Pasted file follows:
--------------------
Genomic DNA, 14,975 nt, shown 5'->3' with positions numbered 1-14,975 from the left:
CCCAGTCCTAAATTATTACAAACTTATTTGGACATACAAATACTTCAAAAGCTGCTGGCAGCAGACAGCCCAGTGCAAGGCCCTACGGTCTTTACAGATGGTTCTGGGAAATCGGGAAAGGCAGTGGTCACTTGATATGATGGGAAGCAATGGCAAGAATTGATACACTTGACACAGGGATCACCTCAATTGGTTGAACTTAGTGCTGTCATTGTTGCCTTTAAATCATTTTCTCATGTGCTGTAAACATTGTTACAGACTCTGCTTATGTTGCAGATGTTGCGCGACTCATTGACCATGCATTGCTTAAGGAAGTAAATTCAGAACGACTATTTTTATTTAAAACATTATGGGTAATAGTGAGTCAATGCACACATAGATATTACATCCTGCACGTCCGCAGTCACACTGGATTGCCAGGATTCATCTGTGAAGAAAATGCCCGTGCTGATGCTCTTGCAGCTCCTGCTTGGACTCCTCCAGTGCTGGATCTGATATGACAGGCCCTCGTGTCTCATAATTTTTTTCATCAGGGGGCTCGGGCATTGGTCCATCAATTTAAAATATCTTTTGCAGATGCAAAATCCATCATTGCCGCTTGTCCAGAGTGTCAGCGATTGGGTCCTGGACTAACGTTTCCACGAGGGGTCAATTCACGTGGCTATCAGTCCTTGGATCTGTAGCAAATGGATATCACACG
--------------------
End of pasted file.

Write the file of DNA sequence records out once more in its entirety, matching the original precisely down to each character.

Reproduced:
Genomic DNA, 14,975 nt, shown 5'->3' with positions numbered 1-14,975 from the left:
CCCAGTCCTAAATTATTACAAACTTATTTGGACATACAAATACTTCAAAAGCTGCTGGCAGCAGACAGCCCAGTGCAAGGCCCTACGGTCTTTACAGATGGTTCTGGGAAATCGGGAAAGGCAGTGGTCACTTGATATGATGGGAAGCAATGGCAAGAATTGATACACTTGACACAGGGATCACCTCAATTGGTTGAACTTAGTGCTGTCATTGTTGCCTTTAAATCATTTTCTCATGTGCTGTAAACATTGTTACAGACTCTGCTTATGTTGCAGATGTTGCGCGACTCATTGACCATGCATTGCTTAAGGAAGTAAATTCAGAACGACTATTTTTATTTAAAACATTATGGGTAATAGTGAGTCAATGCACACATAGATATTACATCCTGCACGTCCGCAGTCACACTGGATTGCCAGGATTCATCTGTGAAGAAAATGCCCGTGCTGATGCTCTTGCAGCTCCTGCTTGGACTCCTCCAGTGCTGGATCTGATATGACAGGCCCTCGTGTCTCATAATTTTTTTCATCAGGGGGCTCGGGCATTGGTCCATCAATTTAAAATATCTTTTGCAGATGCAAAATCCATCATTGCCGCTTGTCCAGAGTGTCAGCGATTGGGTCCTGGACTAACGTTTCCACGAGGGGTCAATTCACGTGGCTATCAGTCCTTGGATCTGTAGCAAATGGATATCACACG